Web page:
Delaware football cosch K.C. Keeler was fired in January for a number of reasons...many suspected one reason was the dwindling football attendance.
But replacing him with Dave Brock and a more interesting offense hasn't helped. Saturday's attendance, on a beautiful night in a game against rival James Madison, only 18,500 turned out...fewer than showed up for Jacksonville and Delaware State. The student section was less than half full.
Attendance problems at football games aren't exclusive to Delaware. Student turnout at college football games is a nation-wide problem...even two-time defending national champion Alabama has seen just 70 some percent of their students attend games...and that is a problem at every level.
College football is a tough sell...many games are routs and if it isn't top-level FBS, i.e. Alabama, Ohio State, Nebraska or Florida (or like schools), many people say the quality of play isn't good enough. Students, and others, can stay home on any given Saturday and see a multitude of games, in high def, with a fridge nearby. So why sit in the elements (some good, some bad), to watch a game that may turn out to be a stinker.
So maybe its just a sign of the times...and not University of Delaware athletic policies that have angered many season ticket holders or K.C. Keeler's offense that has turned off large numbers of fans...maybe its just FCS college football in general.
Posted at 10:22am on September 30, 2013 by Big Don Voltz
It is odd that Keeler is being blamed for Harker's failure.
In Delaware (which I know) as well as other colleges (which I'll guess followed the same trends) the change-up on ticket prices and lowering of priorities given to alumni in the acquisition of tickets, is solely what initiated the drop in attendance.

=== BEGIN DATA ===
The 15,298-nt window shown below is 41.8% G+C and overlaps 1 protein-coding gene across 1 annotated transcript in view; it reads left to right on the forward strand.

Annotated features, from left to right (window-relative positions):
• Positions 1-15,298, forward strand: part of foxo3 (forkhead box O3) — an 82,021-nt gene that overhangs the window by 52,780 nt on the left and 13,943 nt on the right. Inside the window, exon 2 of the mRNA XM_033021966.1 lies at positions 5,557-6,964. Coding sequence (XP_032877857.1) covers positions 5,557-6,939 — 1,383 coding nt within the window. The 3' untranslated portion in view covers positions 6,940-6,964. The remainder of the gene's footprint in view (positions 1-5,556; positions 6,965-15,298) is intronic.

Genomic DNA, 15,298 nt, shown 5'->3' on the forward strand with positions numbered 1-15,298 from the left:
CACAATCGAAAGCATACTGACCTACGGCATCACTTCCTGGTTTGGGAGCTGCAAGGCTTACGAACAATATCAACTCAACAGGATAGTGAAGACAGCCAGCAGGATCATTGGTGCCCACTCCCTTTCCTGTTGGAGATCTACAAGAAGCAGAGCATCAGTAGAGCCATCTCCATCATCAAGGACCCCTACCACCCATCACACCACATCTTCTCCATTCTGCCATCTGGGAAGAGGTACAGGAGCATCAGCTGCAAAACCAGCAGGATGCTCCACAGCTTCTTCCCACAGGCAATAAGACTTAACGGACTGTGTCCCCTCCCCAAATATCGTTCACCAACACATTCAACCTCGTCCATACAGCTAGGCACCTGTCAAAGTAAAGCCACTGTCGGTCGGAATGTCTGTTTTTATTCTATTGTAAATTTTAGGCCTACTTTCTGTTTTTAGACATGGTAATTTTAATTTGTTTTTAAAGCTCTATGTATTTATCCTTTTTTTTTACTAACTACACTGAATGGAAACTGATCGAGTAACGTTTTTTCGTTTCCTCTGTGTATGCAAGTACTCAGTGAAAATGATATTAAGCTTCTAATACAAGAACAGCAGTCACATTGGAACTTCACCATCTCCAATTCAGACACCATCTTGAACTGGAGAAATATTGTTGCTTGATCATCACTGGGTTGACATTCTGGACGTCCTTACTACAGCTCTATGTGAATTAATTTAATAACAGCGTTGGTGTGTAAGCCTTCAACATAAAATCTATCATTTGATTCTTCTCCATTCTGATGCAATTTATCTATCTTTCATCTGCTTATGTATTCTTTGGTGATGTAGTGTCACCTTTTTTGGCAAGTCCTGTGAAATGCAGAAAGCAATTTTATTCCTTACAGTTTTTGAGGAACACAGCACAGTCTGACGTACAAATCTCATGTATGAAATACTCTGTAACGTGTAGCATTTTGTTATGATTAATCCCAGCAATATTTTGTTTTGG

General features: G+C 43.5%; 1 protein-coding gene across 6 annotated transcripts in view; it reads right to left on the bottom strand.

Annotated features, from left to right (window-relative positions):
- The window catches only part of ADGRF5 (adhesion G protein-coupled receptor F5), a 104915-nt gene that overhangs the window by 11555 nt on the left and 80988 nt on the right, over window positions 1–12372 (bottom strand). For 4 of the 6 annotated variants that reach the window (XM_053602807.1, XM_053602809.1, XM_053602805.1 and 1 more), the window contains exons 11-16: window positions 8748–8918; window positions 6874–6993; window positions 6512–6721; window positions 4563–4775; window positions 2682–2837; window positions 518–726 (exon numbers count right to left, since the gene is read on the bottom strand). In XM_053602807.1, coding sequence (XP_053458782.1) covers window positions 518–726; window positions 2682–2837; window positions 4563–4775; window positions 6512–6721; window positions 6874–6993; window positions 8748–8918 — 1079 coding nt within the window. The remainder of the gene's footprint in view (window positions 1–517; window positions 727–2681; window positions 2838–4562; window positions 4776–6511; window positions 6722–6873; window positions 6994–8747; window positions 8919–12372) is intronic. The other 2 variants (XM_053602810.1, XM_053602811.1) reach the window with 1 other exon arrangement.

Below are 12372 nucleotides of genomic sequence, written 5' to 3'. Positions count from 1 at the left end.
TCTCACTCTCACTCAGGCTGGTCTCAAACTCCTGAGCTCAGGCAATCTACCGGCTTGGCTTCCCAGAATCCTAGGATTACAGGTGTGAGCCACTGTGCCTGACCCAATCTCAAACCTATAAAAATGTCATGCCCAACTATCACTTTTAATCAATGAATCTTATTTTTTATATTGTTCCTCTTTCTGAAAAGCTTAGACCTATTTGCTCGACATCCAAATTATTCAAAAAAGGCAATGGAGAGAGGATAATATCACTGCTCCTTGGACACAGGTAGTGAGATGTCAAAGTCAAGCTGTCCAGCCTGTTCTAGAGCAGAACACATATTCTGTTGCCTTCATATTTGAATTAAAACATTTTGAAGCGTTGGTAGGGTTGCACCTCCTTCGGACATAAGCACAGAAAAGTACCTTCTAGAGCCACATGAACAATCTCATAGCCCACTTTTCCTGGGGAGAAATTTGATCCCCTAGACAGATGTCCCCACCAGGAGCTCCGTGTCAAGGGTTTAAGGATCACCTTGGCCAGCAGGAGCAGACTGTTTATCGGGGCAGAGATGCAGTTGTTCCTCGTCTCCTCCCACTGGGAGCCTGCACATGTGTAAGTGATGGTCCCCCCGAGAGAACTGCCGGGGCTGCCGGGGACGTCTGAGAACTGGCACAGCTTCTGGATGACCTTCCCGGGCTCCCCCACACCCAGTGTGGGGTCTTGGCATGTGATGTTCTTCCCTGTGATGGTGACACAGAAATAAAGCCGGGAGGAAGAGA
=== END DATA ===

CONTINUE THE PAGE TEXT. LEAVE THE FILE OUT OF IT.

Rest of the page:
People went to the games to socialize. It was affordable and fun. Most of the fun occurred during the hours before the game began. The idea of changing those dynamics so one could give tickets to corporate sponsors, who may, or may not find someone to fill those seats on game day, created this problem.
Once you take away the fun and spirit of adventure those pre-game antics created, (further aggravated by a fully paid-for but half-empty stadium which is such a downer; who feels like cheering when it is only you in a section?) then you also take away the mysticism and fun of the event itself for those still in school. The idea used to be that you had to go to the game to make connections, wandering from tent to tent for your future, (it was Delaware's Official Meet and Greet); it's now been turned into "let's stay home and watch a "real" game on TV."
Most errors by top management are based on their thinking that people have no choice. The Harker estimation was that people would attend anyway, no matter what he did.
That failed to happen.
Mike from Delaware
Tue, Oct 1, 2013 10:44am
Kavips: Well Said.
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